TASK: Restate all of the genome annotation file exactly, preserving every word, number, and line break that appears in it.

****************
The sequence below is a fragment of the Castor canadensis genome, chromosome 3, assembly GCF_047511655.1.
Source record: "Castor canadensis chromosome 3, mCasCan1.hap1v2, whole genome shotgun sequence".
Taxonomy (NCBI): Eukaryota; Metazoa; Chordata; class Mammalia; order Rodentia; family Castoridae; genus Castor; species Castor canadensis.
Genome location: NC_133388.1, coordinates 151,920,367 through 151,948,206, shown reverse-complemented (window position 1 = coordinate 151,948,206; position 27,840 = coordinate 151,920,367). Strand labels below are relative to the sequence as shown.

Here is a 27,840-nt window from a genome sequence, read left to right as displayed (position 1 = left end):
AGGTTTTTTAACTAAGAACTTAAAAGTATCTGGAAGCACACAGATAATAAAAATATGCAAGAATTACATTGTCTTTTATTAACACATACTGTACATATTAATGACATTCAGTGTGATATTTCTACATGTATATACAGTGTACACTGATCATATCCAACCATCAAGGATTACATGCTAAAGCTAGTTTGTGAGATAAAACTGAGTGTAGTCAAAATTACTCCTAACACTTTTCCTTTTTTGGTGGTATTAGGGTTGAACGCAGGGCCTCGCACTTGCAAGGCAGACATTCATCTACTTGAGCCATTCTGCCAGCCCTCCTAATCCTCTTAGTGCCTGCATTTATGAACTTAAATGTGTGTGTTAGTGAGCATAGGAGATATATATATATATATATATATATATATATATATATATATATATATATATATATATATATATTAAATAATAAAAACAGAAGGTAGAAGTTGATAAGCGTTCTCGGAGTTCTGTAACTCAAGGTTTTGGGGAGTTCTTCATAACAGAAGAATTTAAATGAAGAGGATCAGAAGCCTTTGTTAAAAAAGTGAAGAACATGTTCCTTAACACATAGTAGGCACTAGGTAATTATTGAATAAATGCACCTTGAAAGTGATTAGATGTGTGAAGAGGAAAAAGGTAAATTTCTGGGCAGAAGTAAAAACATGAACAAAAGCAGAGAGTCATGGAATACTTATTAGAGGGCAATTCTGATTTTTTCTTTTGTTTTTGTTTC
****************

The sequence below is a fragment of the Castor canadensis genome, chromosome 3, assembly GCF_047511655.1.
Source record: "Castor canadensis chromosome 3, mCasCan1.hap1v2, whole genome shotgun sequence".
Taxonomy (NCBI): Eukaryota; Metazoa; Chordata; class Mammalia; order Rodentia; family Castoridae; genus Castor; species Castor canadensis.
Genome location: NC_133388.1, coordinates 151,920,367 through 151,948,206, shown reverse-complemented (window position 1 = coordinate 151,948,206; position 27,840 = coordinate 151,920,367). Strand labels below are relative to the sequence as shown.

Here is a 27,840-nt window from a genome sequence, read left to right as displayed (position 1 = left end):
AGGTTTTTTAACTAAGAACTTAAAAGTATCTGGAAGCACACAGATAATAAAAATATGCAAGAATTACATTGTCTTTTATTAACACATACTGTACATATTAATGACATTCAGTGTGATATTTCTACATGTATATACAGTGTACACTGATCATATCCAACCATCAAGGATTACATGCTAAAGCTAGTTTGTGAGATAAAACTGAGTGTAGTCAAAATTACTCCTAACACTTTTCCTTTTTTGGTGGTATTAGGGTTGAACGCAGGGCCTCGCACTTGCAAGGCAGACATTCATCTACTTGAGCCATTCTGCCAGCCCTCCTAATCCTCTTAGTGCCTGCATTTATGAACTTAAATGTGTGTGTTAGTGAGCATAGGAGATATATATATATATATATATATATATATATATATATATATATATATATATATATATATATATTAAATAATAAAAACAGAAGGTAGAAGTTGATAAGCGTTCTCGGAGTTCTGTAACTCAAGGTTTTGGGGAGTTCTTCATAACAGAAGAATTTAAATGAAGAGGATCAGAAGCCTTTGTTAAAAAAGTGAAGAACATGTTCCTTAACACATAGTAGGCACTAGGTAATTATTGAATAAATGCACCTTGAAAGTGATTAGATGTGTGAAGAGGAAAAAGGTAAATTTCTGGGCAGAAGTAAAAACATGAACAAAAGCAGAGAGTCATGGAATACTTATTAGAGGGCAATTCTGATTTTTTCTTTTGTTTTTGTTTC